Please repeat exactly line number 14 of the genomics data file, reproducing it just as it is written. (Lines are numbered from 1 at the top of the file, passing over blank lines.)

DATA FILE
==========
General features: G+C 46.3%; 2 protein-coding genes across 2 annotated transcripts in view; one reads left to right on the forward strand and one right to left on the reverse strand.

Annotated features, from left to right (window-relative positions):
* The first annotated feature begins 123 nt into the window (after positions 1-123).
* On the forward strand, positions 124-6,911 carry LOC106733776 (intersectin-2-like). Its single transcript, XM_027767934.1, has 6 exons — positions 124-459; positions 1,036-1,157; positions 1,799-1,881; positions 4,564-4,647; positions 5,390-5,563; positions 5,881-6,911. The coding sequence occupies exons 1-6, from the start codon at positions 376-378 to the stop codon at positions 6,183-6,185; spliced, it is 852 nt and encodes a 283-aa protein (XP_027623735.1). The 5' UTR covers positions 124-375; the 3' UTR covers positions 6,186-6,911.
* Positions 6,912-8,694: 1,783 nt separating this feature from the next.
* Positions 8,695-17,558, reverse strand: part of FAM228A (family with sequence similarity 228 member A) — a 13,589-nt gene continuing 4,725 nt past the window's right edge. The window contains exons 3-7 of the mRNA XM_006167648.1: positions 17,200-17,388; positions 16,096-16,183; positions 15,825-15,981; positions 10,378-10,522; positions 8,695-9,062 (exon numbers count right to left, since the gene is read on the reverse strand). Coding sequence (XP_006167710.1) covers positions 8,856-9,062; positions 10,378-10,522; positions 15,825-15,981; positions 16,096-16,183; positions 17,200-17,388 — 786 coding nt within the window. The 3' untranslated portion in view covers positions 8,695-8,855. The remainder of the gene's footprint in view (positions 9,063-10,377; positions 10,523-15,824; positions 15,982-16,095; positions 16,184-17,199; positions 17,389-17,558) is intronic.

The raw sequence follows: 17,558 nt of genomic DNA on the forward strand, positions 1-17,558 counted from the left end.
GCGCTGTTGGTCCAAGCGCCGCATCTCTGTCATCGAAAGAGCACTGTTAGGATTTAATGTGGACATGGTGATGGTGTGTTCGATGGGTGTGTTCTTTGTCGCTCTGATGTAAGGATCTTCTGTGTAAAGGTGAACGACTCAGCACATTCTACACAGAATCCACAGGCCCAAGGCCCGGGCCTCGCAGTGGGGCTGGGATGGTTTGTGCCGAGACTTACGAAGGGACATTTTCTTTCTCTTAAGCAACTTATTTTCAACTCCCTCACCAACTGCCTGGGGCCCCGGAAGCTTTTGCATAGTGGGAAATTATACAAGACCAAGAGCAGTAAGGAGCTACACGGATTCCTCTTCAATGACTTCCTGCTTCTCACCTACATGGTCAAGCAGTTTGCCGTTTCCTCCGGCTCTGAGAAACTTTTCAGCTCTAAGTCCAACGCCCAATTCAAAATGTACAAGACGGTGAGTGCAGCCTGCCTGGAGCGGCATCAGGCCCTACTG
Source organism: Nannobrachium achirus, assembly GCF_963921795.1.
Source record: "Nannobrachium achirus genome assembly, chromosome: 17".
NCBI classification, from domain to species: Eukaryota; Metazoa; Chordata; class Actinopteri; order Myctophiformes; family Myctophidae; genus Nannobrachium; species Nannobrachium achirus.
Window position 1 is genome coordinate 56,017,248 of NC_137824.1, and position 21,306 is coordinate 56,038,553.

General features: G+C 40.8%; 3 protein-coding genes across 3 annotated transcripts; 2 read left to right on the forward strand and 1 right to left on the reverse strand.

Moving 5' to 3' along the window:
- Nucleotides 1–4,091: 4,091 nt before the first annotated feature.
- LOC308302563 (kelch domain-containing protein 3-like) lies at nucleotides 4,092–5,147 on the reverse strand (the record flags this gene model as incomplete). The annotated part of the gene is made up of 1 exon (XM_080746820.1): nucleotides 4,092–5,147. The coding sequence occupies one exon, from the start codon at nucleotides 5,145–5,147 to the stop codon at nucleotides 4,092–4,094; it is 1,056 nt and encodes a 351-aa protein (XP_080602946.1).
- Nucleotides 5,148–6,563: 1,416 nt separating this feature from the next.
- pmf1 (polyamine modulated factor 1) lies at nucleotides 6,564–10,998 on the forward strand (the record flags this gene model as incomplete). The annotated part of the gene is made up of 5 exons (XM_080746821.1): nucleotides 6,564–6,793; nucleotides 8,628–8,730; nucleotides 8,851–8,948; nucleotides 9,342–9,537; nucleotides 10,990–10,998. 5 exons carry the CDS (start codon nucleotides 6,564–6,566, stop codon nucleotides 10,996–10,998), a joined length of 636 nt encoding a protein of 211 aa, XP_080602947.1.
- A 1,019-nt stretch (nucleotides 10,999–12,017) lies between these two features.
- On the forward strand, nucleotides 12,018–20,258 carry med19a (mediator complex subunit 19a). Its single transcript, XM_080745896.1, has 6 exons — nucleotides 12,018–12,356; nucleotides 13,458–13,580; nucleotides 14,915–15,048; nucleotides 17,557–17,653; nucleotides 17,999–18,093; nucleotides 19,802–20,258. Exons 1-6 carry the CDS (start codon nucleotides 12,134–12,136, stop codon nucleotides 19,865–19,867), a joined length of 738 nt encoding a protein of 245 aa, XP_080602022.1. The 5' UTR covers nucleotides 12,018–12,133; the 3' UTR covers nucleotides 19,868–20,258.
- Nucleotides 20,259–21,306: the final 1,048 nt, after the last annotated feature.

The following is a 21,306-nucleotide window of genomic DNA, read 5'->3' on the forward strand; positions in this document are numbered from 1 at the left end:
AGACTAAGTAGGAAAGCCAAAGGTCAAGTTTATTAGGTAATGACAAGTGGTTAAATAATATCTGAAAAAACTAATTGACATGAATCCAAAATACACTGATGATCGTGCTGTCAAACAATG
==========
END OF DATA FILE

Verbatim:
Moving 5' to 3' along the window: